The cognition training area is guided by the philosophy that understanding cognitive processes requires an understanding of how they develop and interact with other cognitive processes. In this pursuit, the area strives for empirical and theoretical rigor.
The area's laboratories have overlapping research domains, so most topics are studied by multiple laboratories with multiple methodologies. Areas of strength include categorization, computational modeling, cognitive control, cognitive development, language and language learning, learning and memory, visual cognition, attention, and working memory.
Students in cognition take basic courses and seminars in specialty areas, but they devote most of their time to research activities. Students work closely with a faculty mentor at first and then become progressively independent as they gain knowledge and skills. The program encourages students to work with more than one faculty member, both in the program and across the department and the University. Students often combine basic work on cognition with work in areas such as neuroscience, neuropsychology, psychiatry, educational psychology, and human factors engineering.
Individualized Graduate Training Option
The purpose of the individualized graduate training option is to provide flexibility to graduate students who want to pursue a specialized course of study that does not easily fit within the other three graduate training areas. This training option also may be appropriate for students who have strong interdisciplinary research interests involving coursework in other departments. Students can choose the individualized training option when applying to the Ph.D. program, or may petition the Committee on Graduate Studies to switch to the individualized option after beginning the Ph.D. program. Oversight of students in the individualized training option is provided by the student's Research Advisory Committee, the Director of Graduate Studies, and the Committee on Graduate Studies.
Since the graduate program in psychology is designed primarily for students seeking the Ph.D., all applicants are considered on that basis.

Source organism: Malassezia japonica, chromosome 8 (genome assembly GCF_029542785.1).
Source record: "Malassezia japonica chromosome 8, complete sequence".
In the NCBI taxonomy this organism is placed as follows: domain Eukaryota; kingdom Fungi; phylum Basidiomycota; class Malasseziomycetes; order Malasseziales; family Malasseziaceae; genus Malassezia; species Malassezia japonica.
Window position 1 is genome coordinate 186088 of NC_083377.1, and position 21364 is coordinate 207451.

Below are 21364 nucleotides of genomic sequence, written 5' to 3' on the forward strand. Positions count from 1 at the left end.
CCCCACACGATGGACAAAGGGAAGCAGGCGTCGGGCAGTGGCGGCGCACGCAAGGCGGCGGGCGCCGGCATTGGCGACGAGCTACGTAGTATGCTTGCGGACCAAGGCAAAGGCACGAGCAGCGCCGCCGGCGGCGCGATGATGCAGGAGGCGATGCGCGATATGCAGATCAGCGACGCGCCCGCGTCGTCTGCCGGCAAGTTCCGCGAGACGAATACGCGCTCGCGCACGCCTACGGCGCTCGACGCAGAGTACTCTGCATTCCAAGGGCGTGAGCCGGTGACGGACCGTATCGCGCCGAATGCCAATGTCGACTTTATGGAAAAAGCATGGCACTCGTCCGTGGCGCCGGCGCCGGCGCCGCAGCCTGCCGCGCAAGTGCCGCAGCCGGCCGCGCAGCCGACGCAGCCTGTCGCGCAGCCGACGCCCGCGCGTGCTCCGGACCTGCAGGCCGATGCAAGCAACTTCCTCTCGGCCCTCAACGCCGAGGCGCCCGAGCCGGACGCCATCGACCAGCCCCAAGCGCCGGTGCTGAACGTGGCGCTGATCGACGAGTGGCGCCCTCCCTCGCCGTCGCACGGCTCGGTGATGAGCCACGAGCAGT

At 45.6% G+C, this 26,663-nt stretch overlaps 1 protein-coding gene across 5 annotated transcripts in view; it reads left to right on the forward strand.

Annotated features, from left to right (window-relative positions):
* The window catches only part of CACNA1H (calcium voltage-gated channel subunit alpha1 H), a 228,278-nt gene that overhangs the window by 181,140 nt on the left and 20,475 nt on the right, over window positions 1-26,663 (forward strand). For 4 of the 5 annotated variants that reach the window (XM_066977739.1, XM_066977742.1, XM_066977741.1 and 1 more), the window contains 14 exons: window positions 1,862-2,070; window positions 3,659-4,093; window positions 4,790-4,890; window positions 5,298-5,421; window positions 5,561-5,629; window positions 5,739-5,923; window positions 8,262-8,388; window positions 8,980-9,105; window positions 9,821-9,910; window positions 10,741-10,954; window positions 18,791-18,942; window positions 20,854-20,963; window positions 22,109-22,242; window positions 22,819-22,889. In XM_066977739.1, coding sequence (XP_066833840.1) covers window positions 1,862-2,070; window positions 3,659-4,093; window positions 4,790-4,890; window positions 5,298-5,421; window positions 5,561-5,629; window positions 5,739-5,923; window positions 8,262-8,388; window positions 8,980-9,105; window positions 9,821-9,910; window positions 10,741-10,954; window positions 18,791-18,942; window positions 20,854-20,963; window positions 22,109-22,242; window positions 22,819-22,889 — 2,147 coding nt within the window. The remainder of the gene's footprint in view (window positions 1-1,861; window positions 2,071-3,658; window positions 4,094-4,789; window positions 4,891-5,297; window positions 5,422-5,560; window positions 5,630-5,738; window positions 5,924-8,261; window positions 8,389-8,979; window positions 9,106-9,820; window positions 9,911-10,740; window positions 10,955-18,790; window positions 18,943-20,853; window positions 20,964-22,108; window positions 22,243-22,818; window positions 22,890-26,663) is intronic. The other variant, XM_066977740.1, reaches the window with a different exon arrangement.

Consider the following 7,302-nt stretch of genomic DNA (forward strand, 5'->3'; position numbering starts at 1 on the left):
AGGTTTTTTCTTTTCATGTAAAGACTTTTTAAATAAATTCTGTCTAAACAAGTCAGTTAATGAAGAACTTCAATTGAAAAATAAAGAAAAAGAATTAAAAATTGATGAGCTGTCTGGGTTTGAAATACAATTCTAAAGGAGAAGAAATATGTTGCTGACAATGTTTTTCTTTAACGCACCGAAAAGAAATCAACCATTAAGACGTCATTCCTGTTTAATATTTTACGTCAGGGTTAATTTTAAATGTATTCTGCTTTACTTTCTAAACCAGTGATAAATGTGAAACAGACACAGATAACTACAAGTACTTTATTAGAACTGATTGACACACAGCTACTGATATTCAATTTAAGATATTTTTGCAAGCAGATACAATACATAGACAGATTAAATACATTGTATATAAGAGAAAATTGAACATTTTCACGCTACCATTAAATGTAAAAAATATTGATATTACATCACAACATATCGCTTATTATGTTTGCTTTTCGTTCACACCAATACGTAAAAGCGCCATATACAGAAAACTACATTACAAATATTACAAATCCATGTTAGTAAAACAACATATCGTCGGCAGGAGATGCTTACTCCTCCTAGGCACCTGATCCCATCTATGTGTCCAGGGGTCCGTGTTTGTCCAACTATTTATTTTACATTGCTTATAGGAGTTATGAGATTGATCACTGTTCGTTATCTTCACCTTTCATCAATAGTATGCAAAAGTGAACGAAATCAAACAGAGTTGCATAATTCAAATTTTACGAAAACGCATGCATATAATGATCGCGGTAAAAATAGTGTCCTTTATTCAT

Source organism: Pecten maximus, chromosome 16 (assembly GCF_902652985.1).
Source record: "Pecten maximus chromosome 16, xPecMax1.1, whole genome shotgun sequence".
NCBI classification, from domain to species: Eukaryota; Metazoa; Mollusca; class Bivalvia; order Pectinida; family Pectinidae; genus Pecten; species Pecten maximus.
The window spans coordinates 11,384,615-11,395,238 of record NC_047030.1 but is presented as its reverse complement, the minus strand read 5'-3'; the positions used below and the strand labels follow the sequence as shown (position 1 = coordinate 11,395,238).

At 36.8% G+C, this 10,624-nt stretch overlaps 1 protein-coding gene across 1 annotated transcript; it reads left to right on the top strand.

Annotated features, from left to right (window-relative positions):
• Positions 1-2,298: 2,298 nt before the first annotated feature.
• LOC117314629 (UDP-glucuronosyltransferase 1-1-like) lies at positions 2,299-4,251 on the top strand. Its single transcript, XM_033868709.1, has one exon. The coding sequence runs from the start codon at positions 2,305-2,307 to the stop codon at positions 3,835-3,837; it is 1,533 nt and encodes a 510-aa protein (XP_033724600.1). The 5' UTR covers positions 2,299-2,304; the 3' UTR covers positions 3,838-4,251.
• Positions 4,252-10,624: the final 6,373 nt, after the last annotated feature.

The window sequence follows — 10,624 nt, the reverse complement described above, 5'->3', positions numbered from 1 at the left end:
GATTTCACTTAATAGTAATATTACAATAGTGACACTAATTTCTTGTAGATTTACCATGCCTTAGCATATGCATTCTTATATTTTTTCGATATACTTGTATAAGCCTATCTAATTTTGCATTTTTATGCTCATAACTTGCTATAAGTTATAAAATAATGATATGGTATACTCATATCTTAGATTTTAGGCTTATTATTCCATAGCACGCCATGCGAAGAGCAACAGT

The application deadline is December 1. Applications may be submitted any time but are considered only once each year—between December 1 and February 1—for admission the following fall. Admission decisions are based on a composite consideration of prior academic and research performance, letters of reference, and the applicant's statement about background and purpose. Admission materials are reviewed initially by faculty members in the applicant's primary training area.
An undergraduate major in psychology—including a laboratory course in experimental psychology, a course in statistics, and additional work in the natural sciences and in mathematics—is desirable but not required. Students who have not had such a background but are strongly qualified on other grounds may be admitted. They may be asked to remedy deficiencies in background work with certain courses or independent study before embarking on the regular graduate program.
Applicants must meet the admission requirements of the Graduate College; see the Manual of Rules and Regulations on the Graduate College website.
All students admitted to the Ph.D. program in psychology are guaranteed five years of financial support, as long as they make satisfactory progress and remain in good academic standing. Financial support is provided through fellowships, teaching assistantships, research assistantships, and traineeships, depending on merit and availability. No separate application for financial aid is required.
Learn more about careers in psychology at the American Psychological Association website.